There was bit of a duel (or a full-scale war) between Spamhaus and Cyberbunker. Spamhaus has published some information about their side here. All this dates back to 2011 when they first collided. The latest skirmish started with Spamhaus on the losing side, as allegedly Cyberbunker had some help with a botnet creating tons of DNS-requests to Spamnaus' servers. Cyberbunker naturally denies all this, but in reality they are simply coward liars! Who else would have the motivation to knock Spamhaus off the net. No need to think that any longer.
Since the enemy had some help, what happened next was Spamhaus joining forces with Cloudflare, a company specializing in mitigating the effects of a DDoS-attack. What happened at the end of March 2013 has been described as "The DDoS That Almost Broke the Internet" by Cloudflare blog.
The spam-blocking service Spamhaus is providing technically works on top of DNS. Anybody running a receiving mail-server can configure it to confirm the connecting client's IP-address with a simple DNS-query returning funny-but-pre-determined names as an answer to determine the "spamminess" level of connecting client. The judgement who is a spammer and who is not is made solely by the Spamhaus. That's what the dispute between them and Cyberbunker is all about.
As described by Cloudflare, technically Cyberbunker's (alleged) DDoS works by amplifying incoming 36 UDP-bytes containing a valid query for RIPE.net's zone into 100-fold. There are at least 30.000 open DNS-servers responding to recursive queries. All they have to do is spoof the original UDP-packet's sender's IP into Spamhaus and they have harnessed a huge Internet traffic amplification machine targeting a single IP-address.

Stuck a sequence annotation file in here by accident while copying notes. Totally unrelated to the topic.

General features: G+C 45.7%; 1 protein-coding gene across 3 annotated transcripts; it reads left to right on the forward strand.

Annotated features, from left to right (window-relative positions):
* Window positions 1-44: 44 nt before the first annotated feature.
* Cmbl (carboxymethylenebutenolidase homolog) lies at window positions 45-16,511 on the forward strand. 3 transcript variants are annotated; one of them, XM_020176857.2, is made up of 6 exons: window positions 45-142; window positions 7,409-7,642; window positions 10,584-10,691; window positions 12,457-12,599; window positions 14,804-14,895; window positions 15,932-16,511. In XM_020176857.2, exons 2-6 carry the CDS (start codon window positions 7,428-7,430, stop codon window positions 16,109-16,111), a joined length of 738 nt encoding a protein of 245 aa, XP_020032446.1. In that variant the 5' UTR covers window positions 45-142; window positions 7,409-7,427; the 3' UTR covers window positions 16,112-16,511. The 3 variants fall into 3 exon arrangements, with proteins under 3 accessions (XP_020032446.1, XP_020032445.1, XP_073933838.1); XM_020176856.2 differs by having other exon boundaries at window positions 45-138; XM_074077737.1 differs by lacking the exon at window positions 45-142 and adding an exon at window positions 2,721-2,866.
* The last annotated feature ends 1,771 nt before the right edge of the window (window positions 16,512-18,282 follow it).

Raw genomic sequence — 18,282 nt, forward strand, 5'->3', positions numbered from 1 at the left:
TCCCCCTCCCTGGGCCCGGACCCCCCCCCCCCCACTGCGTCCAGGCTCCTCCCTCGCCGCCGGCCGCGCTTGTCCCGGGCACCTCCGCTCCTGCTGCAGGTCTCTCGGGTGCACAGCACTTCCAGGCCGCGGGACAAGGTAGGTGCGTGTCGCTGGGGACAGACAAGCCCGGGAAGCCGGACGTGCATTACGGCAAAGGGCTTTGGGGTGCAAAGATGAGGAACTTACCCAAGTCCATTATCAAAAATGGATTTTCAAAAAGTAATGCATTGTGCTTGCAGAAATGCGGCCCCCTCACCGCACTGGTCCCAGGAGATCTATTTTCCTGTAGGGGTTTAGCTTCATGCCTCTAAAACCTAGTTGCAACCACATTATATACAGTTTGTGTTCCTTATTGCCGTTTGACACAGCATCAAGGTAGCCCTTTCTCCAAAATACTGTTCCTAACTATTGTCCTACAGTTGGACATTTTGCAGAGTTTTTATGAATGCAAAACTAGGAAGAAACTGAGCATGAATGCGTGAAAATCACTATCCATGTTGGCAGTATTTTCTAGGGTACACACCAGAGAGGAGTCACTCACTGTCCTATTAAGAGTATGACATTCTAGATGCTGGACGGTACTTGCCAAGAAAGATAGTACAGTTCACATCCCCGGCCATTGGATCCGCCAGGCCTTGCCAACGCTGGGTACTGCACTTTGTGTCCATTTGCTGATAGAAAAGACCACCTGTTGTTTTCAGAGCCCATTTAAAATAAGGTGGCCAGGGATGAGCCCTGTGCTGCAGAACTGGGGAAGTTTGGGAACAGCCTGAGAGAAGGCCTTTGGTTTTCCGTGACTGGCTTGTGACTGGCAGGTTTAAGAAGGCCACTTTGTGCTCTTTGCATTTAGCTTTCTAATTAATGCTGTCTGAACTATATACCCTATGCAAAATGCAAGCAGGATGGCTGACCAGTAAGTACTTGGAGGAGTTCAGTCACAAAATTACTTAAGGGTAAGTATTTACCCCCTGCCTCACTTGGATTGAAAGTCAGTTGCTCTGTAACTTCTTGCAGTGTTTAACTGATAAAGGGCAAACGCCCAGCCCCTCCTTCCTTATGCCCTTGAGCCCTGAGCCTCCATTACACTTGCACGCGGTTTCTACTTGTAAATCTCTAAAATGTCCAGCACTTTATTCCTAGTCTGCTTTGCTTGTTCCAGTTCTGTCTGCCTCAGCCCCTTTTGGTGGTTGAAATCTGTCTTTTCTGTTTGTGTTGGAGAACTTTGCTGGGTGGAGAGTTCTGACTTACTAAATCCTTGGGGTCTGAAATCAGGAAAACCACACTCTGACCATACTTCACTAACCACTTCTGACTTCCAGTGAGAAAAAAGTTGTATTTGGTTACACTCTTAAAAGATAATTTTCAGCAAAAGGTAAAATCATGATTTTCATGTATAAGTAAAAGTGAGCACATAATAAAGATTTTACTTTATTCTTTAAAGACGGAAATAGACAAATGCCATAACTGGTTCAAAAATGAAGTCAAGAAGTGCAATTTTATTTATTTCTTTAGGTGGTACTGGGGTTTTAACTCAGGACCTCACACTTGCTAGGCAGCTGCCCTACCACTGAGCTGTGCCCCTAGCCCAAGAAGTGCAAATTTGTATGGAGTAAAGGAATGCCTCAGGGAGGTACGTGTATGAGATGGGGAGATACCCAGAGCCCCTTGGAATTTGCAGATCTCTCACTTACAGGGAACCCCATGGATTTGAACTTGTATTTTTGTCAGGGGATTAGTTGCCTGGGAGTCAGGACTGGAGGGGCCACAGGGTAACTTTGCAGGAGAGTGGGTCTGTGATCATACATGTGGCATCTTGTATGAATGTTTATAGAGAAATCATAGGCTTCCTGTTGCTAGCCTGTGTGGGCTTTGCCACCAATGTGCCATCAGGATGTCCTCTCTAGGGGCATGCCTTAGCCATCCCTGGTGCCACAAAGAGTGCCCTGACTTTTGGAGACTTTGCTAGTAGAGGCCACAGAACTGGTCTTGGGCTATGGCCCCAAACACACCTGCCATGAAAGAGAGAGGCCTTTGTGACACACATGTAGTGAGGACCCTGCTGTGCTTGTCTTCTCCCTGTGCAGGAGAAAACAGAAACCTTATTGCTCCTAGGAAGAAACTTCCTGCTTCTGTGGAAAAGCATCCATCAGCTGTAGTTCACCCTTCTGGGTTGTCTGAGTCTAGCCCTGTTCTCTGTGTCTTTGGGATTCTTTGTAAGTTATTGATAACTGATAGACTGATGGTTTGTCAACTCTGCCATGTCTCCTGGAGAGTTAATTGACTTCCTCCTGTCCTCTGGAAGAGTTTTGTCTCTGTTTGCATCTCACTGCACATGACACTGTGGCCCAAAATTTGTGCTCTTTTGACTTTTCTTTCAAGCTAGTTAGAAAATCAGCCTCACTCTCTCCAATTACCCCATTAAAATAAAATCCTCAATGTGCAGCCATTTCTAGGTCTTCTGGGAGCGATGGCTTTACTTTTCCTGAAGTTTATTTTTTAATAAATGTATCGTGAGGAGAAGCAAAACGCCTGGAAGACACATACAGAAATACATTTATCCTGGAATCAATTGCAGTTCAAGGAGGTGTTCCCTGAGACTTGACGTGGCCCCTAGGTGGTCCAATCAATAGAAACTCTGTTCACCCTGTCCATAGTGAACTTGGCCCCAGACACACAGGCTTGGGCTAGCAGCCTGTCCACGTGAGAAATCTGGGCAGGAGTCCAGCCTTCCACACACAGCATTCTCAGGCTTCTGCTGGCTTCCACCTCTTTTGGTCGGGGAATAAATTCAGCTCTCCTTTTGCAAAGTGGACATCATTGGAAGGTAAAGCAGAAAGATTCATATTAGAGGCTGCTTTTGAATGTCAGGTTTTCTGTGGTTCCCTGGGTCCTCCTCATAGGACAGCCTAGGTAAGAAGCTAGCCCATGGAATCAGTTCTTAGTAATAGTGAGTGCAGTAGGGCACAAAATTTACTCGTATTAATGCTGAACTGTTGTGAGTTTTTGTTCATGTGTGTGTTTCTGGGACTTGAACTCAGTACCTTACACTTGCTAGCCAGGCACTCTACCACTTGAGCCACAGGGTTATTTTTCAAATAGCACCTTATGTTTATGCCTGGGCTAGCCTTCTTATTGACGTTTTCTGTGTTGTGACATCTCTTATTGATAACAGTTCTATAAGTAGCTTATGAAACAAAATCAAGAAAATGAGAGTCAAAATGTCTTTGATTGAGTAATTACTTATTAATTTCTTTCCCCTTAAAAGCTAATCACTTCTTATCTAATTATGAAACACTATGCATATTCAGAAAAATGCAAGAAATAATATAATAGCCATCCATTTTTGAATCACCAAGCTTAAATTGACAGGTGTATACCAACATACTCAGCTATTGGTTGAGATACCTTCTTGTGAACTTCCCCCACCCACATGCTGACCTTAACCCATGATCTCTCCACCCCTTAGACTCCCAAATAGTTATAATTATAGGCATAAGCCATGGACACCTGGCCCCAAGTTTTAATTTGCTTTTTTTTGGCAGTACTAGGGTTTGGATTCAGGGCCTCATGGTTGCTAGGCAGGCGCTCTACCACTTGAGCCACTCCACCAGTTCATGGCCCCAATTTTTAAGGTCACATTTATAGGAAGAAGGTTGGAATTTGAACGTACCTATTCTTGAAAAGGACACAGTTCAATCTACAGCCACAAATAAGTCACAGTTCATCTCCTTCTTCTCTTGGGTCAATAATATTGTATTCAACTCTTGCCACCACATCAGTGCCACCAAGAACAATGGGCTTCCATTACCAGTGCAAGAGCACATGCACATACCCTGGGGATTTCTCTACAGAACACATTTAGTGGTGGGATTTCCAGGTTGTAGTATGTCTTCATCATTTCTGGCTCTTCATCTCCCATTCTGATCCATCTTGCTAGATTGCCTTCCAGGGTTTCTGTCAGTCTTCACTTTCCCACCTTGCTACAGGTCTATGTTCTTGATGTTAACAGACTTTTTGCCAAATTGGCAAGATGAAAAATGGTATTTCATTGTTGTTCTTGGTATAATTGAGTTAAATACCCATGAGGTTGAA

Since I myself am running a couple of DNS-boxes, I wanted to re-verify my servers, that they cannot be used into such activity. I googled some and found The Measurement Factory's Open resolver test. That appears to be a piece of crap. You punch in an IP-address and get open/closed status as a response. You can enter any invented IP-address to get the closed-verdict. WTF?!
The second thing I found is much convincing: Open DNS Resolver Project. The problem with that one is, that they just browse The Net and try to find open DNS-servers. For example my boxes were not listed. Not as open, closed or existing. They don't publish information about properly configured DNS-servers. It still leaves the original question unanswered: Can my DNS-server be used for attacking innocent or not.
It caches the result of any query for 24 hours, and cannot be used for bullying somebody. That feature I simply stole copied from The Measurement Factory. Its fully written in Perl and even the source code is available for you to get.
Initial feedback after putting the thing on-line was to support FQDNs. The answer is NO. My thing won't do any unnecessary DNS-requests, if possible. But if you have any other suggestions, please drop a comment.